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I've been walking like crazy in my Soludos and they've been so helpful in getting me around the city. I can't tell you how genuinely comfortable these are despite the wedge. Get something similar here.

I'm excited to share more images from the city alongside a little guide to some of the spots I will be going to together with Shopbop. So stay tuned! These were shot in Brera, one of the most beautiful, and evocative streets in Milan. Known for being home to artists and bohemians in the city. It is now full of small boutiques selling apparel, art and other knick-knacks. I loved it and it is a must visit in Milano. 

TO PARIS OR NOT TO PARIS

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I'm back from my whirlwind of a week in Paris and thought I'd share some of my favourite moments- and a thing or two that might come in handy if you're heading to the city (one that does not involve the Tour Eiffel).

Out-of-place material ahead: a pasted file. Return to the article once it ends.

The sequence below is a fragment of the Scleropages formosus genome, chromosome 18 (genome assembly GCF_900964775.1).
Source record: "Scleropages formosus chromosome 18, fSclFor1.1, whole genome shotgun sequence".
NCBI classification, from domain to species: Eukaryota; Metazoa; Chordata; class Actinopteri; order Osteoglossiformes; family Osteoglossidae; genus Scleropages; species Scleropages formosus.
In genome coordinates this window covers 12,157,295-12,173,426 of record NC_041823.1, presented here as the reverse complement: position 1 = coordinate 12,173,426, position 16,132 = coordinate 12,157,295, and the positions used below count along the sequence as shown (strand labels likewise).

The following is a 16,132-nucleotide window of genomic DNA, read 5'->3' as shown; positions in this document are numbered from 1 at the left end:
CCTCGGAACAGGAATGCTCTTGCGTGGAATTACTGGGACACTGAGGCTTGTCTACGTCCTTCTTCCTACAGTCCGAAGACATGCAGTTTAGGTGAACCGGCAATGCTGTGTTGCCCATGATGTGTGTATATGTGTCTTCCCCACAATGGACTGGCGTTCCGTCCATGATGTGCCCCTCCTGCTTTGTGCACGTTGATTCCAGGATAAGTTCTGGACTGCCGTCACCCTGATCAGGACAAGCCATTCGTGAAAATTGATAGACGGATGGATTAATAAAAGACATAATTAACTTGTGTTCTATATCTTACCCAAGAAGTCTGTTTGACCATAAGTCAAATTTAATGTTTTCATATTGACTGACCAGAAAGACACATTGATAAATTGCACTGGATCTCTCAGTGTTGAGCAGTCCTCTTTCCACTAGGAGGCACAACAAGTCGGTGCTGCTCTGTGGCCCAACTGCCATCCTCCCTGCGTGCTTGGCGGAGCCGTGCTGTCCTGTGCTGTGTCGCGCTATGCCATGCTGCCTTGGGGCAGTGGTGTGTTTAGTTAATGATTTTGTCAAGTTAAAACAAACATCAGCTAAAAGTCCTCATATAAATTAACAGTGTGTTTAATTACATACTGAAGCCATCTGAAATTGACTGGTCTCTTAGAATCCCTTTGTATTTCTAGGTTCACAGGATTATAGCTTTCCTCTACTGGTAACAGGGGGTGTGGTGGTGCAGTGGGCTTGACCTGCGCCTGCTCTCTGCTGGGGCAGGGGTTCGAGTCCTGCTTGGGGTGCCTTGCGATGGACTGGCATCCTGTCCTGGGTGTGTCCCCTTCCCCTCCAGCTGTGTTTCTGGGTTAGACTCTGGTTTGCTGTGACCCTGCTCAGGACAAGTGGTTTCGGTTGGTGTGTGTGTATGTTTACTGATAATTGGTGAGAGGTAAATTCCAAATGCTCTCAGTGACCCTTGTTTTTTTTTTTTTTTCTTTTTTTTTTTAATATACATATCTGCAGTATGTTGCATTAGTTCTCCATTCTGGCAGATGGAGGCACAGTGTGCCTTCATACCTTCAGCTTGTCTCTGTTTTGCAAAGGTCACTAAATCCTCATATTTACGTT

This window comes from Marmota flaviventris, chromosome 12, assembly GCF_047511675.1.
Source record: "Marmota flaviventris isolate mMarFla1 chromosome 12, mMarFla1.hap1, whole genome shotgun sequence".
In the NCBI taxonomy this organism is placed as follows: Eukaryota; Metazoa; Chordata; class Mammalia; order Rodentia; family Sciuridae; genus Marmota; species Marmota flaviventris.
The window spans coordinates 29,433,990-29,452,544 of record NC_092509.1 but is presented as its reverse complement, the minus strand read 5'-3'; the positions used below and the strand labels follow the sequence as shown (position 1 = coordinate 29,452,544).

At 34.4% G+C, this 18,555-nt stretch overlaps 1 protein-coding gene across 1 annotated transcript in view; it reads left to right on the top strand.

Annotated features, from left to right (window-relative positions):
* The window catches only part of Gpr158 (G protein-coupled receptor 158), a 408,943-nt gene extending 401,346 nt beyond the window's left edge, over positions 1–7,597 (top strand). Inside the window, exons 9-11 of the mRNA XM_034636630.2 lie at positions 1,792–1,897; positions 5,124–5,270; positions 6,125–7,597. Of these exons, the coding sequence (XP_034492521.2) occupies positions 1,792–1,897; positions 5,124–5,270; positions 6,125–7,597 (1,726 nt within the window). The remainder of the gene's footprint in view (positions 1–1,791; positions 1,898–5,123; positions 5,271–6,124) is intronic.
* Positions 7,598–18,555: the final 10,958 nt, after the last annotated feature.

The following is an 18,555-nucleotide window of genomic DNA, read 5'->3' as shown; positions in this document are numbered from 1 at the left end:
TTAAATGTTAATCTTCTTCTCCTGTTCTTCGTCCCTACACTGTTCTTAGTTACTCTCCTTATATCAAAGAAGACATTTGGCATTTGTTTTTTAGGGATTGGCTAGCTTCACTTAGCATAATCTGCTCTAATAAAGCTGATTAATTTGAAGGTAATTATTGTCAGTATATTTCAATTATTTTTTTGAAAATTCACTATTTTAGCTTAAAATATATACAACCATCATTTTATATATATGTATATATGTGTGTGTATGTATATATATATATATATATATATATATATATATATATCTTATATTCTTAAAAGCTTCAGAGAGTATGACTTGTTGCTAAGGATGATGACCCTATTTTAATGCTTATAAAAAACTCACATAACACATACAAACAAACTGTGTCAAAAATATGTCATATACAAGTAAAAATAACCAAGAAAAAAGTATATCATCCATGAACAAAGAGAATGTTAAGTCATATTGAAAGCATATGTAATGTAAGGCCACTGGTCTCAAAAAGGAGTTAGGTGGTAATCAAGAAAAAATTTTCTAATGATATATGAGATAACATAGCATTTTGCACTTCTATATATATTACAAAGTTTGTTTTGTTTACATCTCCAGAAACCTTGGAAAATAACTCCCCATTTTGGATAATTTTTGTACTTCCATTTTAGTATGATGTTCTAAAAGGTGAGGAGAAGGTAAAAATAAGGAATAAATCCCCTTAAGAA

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Stroll through Jardin du Luxumbourg early in the morning, with croissant and latte in hand and enjoy the gardens before the rest of the city wakes up.

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Eat...at Ellsworth Paris. One of my favourite meals. Fried chicken is amazing. Had the most beautiful plate of sardines. I never want to stop coming here. Ellsworth currently offers the best brunch in Paris and opens for lunch and dinner on the weekdays. Make reservations. Please. (I just don't want you to miss out..!)


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Paris is all about the windows and balconies. So take a gazillion photos of them, and on them when you get the chance. Eat breakfast on the balcony. Smoke on the balcony. Drink wine on the balcony. Dance on the balcony. Kiss on the balcony.

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In Paris, Airbnb > Hotel. It's all about the Parisian experience after all. *Ps, don't forget the balconies!

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Explore the hood. Saint-Germain-des-Prés. Le Marais. Montmartre.... You never know what you find. ......

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Especially when you find courtyards like these....

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......which lead to cocktail bars like these....

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Drink wine, eat frites (or fries as we call it) and people watch for hours. Al-fresco style.